Why did Jake Gyllenhaal trap Ryan Reynolds behind an air lock?
That was the question that drove me to see Life. Has Gyllenhaal gone space crazy? Is it to save his own skin? Is he the poison pill character in horror films? A criminally underutilized aspect of the marketing campaign typical to Sony is all over the place and spoilerific because the company never knows what to do with its properties. It’s dumb luck that Paul Wernick and Rhett Reese, screenwriters of last year’s monster hit Deadpool and earlier in their career Sony’s Zombieland seem to have been chosen to write a space thriller and be particularly good at it. One genre’s work doesn’t always translate to another’s success but fortunately the writer’s cynical B movie attitudes engage what would be a pointless studio exercise into a real workout. If you were to identify what a movie’s mean streak is this would be it. There are queasy moments, some shock inducing and really horrifying elements stirred in here.
The movie’s scientists take their cues fortunately from The Martian and Gravity and not Interstellar. They are varied types with one Reynolds like Clooney’s cowboy or Rebecca Fergusson’s like Chastain cold headed and logical. Their shortcomings are from being human not movie scientist stupidity and when they are stupid, they pay for it dearly. They waste no time coming to the conclusion of killing the 👽 taking every precaution. Another great addition to the movie being its lack of pretensity. It doesn’t play favourites. Though that arguably works against it in having none of the characters beyond Reynolds the only one to have worked previously with the writers and director stand out. They all go through their fair share of emotions but drum up little in terms of great memorable performances. ‘How smart is this thing?’ one person asks, later making a plea someone correctly identifies as foolish, it seems she won’t like the answer.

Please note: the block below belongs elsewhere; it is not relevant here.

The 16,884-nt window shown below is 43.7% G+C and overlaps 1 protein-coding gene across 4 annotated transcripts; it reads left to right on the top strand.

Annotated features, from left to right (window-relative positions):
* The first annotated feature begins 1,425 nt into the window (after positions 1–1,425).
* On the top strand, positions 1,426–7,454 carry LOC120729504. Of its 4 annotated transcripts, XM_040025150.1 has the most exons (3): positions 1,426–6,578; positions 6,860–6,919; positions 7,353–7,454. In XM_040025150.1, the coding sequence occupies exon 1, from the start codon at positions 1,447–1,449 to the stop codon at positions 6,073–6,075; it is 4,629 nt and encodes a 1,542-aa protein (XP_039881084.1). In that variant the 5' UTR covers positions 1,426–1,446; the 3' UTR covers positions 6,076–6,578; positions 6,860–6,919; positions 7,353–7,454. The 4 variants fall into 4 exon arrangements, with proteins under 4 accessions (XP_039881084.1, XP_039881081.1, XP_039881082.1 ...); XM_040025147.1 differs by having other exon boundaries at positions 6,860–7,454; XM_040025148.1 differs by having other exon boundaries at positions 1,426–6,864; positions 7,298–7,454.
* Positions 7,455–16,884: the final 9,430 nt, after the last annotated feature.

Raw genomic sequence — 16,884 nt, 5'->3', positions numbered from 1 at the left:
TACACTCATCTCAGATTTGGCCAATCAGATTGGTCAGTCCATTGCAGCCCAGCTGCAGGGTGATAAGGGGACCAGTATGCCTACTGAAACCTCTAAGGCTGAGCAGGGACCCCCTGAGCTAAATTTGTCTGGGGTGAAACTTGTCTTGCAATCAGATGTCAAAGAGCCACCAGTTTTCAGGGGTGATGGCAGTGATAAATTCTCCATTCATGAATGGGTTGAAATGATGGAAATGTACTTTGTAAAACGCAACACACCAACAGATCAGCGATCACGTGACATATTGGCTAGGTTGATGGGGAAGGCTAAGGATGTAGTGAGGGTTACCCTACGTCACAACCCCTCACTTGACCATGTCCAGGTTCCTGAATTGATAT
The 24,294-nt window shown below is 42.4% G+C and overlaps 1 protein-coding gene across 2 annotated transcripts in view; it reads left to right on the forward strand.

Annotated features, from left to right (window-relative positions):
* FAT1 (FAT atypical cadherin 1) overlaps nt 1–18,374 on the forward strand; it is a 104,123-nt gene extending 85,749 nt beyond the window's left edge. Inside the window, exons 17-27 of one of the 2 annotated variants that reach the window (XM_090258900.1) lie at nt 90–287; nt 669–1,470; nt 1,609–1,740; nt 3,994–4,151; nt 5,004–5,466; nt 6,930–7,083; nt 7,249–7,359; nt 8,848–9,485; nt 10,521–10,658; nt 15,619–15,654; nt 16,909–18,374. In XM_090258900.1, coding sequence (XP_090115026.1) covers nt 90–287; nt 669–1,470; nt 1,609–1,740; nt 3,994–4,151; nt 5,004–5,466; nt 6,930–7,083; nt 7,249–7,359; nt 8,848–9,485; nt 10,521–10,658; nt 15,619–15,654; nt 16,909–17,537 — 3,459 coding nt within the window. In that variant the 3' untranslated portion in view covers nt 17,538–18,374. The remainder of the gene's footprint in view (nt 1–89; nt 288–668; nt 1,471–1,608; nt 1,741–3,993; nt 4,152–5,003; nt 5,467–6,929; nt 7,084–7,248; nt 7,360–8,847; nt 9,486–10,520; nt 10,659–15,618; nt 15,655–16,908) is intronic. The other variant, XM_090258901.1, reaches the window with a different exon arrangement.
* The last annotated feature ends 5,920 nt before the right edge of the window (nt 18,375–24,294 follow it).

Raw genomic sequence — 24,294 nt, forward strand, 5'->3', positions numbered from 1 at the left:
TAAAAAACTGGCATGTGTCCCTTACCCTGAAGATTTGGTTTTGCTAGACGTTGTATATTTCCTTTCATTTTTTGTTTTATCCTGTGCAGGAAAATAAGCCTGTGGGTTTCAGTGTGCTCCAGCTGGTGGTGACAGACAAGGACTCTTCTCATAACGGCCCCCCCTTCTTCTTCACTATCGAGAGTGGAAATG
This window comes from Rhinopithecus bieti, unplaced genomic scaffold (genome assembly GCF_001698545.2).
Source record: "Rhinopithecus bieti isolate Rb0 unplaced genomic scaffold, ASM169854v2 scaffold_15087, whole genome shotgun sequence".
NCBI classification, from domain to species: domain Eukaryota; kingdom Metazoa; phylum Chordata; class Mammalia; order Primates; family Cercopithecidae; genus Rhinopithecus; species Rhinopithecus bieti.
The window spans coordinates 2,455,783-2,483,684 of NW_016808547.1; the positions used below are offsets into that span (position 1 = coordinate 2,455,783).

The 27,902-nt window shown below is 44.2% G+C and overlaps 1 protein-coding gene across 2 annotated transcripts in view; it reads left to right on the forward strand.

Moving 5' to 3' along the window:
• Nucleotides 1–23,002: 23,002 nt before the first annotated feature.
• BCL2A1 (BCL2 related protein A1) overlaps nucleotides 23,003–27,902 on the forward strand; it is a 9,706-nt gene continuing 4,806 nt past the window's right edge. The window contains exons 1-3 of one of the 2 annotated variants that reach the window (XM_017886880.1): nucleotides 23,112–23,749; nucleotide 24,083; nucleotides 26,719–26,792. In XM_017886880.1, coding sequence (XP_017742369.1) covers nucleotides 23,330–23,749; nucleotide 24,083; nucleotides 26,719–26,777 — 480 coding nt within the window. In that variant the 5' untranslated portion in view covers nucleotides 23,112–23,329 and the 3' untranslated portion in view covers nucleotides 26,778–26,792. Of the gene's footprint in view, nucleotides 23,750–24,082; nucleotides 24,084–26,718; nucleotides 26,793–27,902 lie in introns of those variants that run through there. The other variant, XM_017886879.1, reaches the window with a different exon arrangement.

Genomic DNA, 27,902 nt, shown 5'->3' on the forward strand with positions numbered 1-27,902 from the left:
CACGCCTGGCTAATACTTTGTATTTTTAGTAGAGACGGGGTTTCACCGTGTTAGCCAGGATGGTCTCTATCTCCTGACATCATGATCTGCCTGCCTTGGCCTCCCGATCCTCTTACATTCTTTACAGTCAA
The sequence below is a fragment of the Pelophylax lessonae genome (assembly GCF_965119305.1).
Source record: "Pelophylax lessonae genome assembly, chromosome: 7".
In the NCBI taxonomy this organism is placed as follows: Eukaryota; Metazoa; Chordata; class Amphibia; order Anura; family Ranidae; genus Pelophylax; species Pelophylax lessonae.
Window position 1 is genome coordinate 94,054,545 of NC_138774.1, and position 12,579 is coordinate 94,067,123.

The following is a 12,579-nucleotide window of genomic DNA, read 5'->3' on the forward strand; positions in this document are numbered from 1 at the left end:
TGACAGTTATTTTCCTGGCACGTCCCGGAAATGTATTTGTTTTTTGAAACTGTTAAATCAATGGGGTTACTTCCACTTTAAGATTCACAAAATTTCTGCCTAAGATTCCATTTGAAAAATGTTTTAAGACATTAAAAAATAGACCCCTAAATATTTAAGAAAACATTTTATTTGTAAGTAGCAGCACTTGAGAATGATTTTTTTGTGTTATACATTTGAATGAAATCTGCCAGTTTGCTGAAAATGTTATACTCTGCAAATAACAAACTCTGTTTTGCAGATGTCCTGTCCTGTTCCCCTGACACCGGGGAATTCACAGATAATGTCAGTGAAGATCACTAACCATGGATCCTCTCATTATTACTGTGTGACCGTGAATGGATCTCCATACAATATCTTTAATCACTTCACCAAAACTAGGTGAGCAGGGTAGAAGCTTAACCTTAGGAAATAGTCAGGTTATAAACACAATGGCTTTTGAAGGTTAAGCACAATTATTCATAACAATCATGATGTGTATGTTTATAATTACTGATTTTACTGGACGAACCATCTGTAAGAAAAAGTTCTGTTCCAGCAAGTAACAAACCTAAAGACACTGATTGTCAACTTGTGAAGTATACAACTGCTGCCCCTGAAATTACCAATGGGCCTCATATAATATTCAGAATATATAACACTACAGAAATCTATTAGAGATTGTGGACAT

The opening shot due to length and choreography is by far the most impressive. We’ve seen this before in Gravity and though here it is much more aimless and less clean, it’s still impressive. Steering you around the International Space Station director Daniel Espinosa wastes this knowledge to the audience rather than milking the geometry for its worth like The Conjuring. Instead it works as an example for the film’s constantly moving pace. Ryan Reynolds who worked with the director on Safe House and the writers in last year’s Deadpool is in his element playing a space cowboy type who cracks wise but also draws out some serious points about the Life on board. Out of all the actors in this film it’s no surprise him and Hiroyuki Sanada returning to space a decade after Sunshine seem the most like real people.
This movie was a bit of a surprise to me. In a way it admirably doesn’t portend beyond its genre like fellow B movie Mad Max and the mid budget event film shows the kind of movie its studio and director should keep working on.
Gyllenhaal’s character here seems like the biggest waste, he’s good here but there are elements of a more fascinating character underneath. There’s a sense I got when I first saw the trailer especially after viewing a film like Everest that its odd that both him and Reynolds of similar type would be in the same film. Does this movie have the room in an ensemble genre piece for two equally leading men? It’s a balance the movie doesn’t quite pull off but due to its weightlessness despite playing with big ideas, the speed at which it moves and genre familiarity it doesn’t drag the film down. I wish it success as a beacon for more original movies to come again. Here it’s been a long while since I’ve seen a good B movie. And through this post-Gravity Alien, Life isn’t shy about where it borrows from, its confidence, lack of pretension lends itself high impact to some decent unpredictable and horrifying scares.
‘The Life we know has its ups and downs, and sometimes when you take those away there’s surprise in not quite knowing what to expect.’